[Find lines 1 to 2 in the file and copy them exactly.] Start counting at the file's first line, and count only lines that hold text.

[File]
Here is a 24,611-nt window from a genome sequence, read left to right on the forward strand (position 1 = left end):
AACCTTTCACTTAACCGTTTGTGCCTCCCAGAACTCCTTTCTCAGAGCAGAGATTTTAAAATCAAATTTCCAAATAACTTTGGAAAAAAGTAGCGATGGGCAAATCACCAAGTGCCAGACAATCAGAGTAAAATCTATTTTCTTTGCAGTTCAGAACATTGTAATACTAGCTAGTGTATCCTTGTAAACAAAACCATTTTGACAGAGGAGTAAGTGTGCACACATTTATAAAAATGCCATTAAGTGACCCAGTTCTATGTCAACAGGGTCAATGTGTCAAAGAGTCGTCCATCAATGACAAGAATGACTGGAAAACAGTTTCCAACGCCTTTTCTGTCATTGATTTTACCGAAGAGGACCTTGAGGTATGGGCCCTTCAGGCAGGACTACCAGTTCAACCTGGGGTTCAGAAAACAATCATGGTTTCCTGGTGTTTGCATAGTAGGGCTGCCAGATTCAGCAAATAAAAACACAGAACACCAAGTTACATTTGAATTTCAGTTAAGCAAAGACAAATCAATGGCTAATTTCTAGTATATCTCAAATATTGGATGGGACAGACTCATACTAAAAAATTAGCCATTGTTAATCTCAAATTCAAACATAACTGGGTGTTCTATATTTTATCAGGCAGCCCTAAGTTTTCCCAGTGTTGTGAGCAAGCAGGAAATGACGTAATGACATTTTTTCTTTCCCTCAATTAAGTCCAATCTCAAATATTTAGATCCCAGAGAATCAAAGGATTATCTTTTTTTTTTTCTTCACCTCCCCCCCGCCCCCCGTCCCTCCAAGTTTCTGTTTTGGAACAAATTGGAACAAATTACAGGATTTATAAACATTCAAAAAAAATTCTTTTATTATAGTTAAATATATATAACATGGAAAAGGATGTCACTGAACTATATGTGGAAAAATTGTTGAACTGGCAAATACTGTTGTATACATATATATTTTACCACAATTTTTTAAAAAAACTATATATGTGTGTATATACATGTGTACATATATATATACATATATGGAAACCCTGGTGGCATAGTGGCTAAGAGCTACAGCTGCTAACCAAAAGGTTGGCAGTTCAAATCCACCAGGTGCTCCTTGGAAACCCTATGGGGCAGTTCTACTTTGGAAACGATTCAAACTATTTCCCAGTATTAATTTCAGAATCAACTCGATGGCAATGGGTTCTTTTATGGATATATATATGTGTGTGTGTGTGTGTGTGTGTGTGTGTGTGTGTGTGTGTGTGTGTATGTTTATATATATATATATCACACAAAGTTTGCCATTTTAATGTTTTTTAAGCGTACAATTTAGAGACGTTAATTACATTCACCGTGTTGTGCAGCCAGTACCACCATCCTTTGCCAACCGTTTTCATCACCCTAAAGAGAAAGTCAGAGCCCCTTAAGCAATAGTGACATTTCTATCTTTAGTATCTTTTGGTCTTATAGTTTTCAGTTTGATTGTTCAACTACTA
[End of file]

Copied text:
Here is a 24,611-nt window from a genome sequence, read left to right on the forward strand (position 1 = left end):
AACCTTTCACTTAACCGTTTGTGCCTCCCAGAACTCCTTTCTCAGAGCAGAGATTTTAAAATCAAATTTCCAAATAACTTTGGAAAAAAGTAGCGATGGGCAAATCACCAAGTGCCAGACAATCAGAGTAAAATCTATTTTCTTTGCAGTTCAGAACATTGTAATACTAGCTAGTGTATCCTTGTAAACAAAACCATTTTGACAGAGGAGTAAGTGTGCACACATTTATAAAAATGCCATTAAGTGACCCAGTTCTATGTCAACAGGGTCAATGTGTCAAAGAGTCGTCCATCAATGACAAGAATGACTGGAAAACAGTTTCCAACGCCTTTTCTGTCATTGATTTTACCGAAGAGGACCTTGAGGTATGGGCCCTTCAGGCAGGACTACCAGTTCAACCTGGGGTTCAGAAAACAATCATGGTTTCCTGGTGTTTGCATAGTAGGGCTGCCAGATTCAGCAAATAAAAACACAGAACACCAAGTTACATTTGAATTTCAGTTAAGCAAAGACAAATCAATGGCTAATTTCTAGTATATCTCAAATATTGGATGGGACAGACTCATACTAAAAAATTAGCCATTGTTAATCTCAAATTCAAACATAACTGGGTGTTCTATATTTTATCAGGCAGCCCTAAGTTTTCCCAGTGTTGTGAGCAAGCAGGAAATGACGTAATGACATTTTTTCTTTCCCTCAATTAAGTCCAATCTCAAATATTTAGATCCCAGAGAATCAAAGGATTATCTTTTTTTTTTTCTTCACCTCCCCCCCGCCCCCCGTCCCTCCAAGTTTCTGTTTTGGAACAAATTGGAACAAATTACAGGATTTATAAACATTCAAAAAAAATTCTTTTATTATAGTTAAATATATATAACATGGAAAAGGATGTCACTGAACTATATGTGGAAAAATTGTTGAACTGGCAAATACTGTTGTATACATATATATTTTACCACAATTTTTTAAAAAAACTATATATGTGTGTATATACATGTGTACATATATATATACATATATGGAAACCCTGGTGGCATAGTGGCTAAGAGCTACAGCTGCTAACCAAAAGGTTGGCAGTTCAAATCCACCAGGTGCTCCTTGGAAACCCTATGGGGCAGTTCTACTTTGGAAACGATTCAAACTATTTCCCAGTATTAATTTCAGAATCAACTCGATGGCAATGGGTTCTTTTATGGATATATATATGTGTGTGTGTGTGTGTGTGTGTGTGTGTGTGTGTGTGTGTGTGTGTATGTTTATATATATATATATCACACAAAGTTTGCCATTTTAATGTTTTTTAAGCGTACAATTTAGAGACGTTAATTACATTCACCGTGTTGTGCAGCCAGTACCACCATCCTTTGCCAACCGTTTTCATCACCCTAAAGAGAAAGTCAGAGCCCCTTAAGCAATAGTGACATTTCTATCTTTAGTATCTTTTGGTCTTATAGTTTTCAGTTTGATTGTTCAACTACTA